Fast forward to now – my husband works mainly from home and I work out in the suburbs and we have a two year old son with boundless energy.  Our house is still great – we have enough room and we still love the urban location.   There is only one thing missing – and that is a backyard!  We often think about how nice it would be to have a backyard where Dylan could burn off some of his energy – perhaps with a swingset and a kiddie pool.

Dylan climbing a tree at one of our favorite parks

It’s not in the cards for us to move right now for a variety of different reasons.  But it’s still important to us that Dylan has lots of time outdoors.  We are lucky that we live in walking distance of two amazing parks.  Both contain great jungle gyms geared to kids in Dylan’s age group.   Both even contain splash pads for those hot humid Toronto summer days.  Whenever we take Dylan to the park, we all have a great time.  He often finds other kids his age to play with.  Jake and I also enjoy the fresh air and the chance to be away from all of our distractions at home – our laptops, cooking, cleaning, etc.

In addition to the parks, we live quite close to an amazing walking/biking trail. Dylan calls it the “forest”.  We love to go for walks in the “forest” and now that Dylan has a tricycle, it’s a great place for him to ride without the worry of cars.

In the summer, we spend lots of time outdoors at our family cottages.   Dylan can play with his older cousins in the sand and the lake for hours.  There are wide open spaces for Dylan to run around and we all enjoy the clean country air.

So even though I sometimes feel wistful that Dylan doesn’t have a backyard at home, I think about all the amazing outdoor spaces within walking distance of our house.  I’m an urban girl at heart, and although perhaps someday it will make sense for us to move to suburbia, right now all the benefits of city life outweigh the drawbacks.  Even though we live in an urban area, we still spend lots of time outdoors right near our house, and the fact that we spend many long weekends at the cottage means Dylan isn’t lacking at all for outdoor play.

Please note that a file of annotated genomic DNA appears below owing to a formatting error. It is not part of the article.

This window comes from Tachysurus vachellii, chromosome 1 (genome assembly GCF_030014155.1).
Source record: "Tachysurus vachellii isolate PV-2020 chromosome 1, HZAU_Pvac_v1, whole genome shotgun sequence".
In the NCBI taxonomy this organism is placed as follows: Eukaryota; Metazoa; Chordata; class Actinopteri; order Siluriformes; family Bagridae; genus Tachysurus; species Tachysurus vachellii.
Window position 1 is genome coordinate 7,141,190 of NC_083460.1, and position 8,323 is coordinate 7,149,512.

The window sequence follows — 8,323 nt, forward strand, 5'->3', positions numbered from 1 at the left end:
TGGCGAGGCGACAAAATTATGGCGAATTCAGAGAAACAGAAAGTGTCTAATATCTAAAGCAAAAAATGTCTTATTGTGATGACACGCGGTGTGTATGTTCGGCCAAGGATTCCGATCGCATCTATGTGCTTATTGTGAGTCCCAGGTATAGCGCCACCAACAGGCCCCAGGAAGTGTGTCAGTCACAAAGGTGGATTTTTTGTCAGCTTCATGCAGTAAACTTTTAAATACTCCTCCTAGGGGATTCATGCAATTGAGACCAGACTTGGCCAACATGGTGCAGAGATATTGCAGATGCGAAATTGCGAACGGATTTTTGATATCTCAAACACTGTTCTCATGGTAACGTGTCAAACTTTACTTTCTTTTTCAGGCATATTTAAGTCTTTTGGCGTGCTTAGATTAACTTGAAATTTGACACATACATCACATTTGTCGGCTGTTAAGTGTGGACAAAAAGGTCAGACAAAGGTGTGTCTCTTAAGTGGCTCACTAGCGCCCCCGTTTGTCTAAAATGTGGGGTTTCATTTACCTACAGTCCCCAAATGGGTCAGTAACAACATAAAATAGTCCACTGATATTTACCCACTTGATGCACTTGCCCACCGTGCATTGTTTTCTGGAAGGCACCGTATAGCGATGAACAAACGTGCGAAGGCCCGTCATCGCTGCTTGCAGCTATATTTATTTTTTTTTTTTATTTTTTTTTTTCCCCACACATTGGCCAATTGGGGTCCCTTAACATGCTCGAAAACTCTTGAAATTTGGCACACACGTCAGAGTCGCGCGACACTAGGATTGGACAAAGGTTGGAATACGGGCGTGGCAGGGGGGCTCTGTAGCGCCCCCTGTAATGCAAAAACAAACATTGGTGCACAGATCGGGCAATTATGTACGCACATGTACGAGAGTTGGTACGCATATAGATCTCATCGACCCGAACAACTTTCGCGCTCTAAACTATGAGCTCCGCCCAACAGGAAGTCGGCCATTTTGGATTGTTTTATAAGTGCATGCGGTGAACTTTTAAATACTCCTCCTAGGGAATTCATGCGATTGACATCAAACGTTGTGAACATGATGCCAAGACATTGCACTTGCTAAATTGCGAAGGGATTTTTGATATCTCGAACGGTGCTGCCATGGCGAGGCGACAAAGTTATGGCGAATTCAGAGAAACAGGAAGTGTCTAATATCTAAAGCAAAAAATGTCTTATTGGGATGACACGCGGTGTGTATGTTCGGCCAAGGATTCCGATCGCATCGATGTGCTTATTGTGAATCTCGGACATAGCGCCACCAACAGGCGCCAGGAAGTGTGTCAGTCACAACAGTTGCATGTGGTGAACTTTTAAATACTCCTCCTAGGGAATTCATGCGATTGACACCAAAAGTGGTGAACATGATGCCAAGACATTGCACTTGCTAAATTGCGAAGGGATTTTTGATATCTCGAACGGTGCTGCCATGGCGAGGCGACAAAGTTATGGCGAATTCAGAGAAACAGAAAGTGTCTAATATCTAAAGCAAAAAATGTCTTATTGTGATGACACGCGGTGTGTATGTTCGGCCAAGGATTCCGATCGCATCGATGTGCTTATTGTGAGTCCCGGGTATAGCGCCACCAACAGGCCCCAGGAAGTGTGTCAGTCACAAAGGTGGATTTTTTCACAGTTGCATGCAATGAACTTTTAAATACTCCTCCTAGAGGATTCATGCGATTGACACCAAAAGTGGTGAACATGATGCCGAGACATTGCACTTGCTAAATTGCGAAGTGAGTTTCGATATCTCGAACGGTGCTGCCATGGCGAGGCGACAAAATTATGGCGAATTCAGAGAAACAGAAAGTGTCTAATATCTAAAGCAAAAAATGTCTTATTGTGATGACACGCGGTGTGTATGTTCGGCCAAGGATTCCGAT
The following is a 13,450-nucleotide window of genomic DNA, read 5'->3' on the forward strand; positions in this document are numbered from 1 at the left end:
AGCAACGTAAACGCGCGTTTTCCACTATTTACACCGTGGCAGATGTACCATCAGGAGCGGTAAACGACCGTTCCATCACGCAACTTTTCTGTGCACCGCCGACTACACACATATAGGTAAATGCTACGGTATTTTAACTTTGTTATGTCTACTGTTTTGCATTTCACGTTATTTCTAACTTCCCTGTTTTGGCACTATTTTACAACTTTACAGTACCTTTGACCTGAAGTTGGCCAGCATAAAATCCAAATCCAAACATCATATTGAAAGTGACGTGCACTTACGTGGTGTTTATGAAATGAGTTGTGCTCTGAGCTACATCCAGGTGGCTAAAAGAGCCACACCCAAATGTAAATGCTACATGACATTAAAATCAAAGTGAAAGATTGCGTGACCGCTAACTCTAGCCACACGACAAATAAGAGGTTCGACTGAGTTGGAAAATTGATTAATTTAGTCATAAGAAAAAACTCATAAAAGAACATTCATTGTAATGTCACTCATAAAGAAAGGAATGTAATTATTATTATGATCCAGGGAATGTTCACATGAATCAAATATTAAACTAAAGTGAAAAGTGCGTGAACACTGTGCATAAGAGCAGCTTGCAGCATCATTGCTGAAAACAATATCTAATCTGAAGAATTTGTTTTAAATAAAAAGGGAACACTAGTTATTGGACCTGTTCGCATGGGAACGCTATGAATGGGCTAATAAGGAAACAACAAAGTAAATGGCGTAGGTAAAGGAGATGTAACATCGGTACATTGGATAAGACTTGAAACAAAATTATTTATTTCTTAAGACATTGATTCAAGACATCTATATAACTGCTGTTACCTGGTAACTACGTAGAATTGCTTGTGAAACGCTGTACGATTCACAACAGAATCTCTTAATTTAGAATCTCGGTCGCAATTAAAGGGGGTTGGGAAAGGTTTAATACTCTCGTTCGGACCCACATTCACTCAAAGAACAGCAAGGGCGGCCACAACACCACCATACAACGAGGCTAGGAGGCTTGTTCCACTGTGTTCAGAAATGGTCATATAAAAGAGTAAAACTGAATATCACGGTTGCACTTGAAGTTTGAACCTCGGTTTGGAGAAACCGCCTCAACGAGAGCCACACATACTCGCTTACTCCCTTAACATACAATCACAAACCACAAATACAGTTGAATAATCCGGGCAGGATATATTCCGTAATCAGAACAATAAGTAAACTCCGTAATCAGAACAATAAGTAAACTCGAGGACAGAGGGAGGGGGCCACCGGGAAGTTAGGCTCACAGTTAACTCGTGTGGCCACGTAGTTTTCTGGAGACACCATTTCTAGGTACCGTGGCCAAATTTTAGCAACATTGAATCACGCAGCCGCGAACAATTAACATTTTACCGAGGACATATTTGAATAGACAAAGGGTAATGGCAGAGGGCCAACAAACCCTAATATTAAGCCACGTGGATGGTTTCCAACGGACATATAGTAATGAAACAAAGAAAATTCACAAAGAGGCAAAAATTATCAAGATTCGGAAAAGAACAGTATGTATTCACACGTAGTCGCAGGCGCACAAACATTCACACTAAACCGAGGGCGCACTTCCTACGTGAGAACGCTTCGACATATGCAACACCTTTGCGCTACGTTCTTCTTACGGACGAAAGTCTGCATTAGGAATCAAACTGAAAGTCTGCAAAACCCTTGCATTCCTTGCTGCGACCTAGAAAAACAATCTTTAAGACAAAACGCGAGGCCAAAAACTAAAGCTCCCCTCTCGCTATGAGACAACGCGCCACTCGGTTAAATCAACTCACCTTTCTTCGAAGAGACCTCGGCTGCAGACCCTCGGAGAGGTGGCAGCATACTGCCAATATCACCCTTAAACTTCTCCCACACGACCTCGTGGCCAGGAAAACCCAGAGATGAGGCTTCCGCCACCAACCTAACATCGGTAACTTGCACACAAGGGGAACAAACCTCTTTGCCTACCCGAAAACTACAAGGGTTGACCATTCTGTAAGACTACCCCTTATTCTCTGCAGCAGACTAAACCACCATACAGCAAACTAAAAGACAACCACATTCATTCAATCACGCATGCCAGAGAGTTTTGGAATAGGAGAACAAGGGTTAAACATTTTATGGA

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Carnival of Natural Parenting -- Hobo Mama and Code Name: MamaVisit Hobo Mama and Code Name: Mama to find out how you can participate in the next Carnival of Natural Parenting!

Please take time to read the submissions by the other carnival participants:


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Moses the Mouse

No, this isn’t a blog post about Passover and Moses and the 10 Commandments, although we have been quite busy celebrating the holiday this week.  (Hence my lack of blogging!)   This is Dylan’s third Passover, and the first one where he was old enough to stay up for the seders.  He loved the seders – especially all the singing and eating!  Jake even managed to teach him part of the Four Questions – he has been singing them non-stop the past week.   It is too cute!

OK, back to the topic at hand.  Moses the Mouse.  Sunday evening we went to my parents’ house for dinner, and as we arrived my mom told Dylan that she had something special to show him.  In her molding on the floor in the dining room, there is a little hole, that she calls a mouse hole.  She had put what looked like a mouse’s tail right next to the hole, so it looked like the tail was sticking out and there was a mouse in the hole.  Dylan was absolutely enthralled with this.  When he saw it, his eyes were wide open with excitement and couldn’t stop staring at the mouse’s tail coming out of the mouse hole!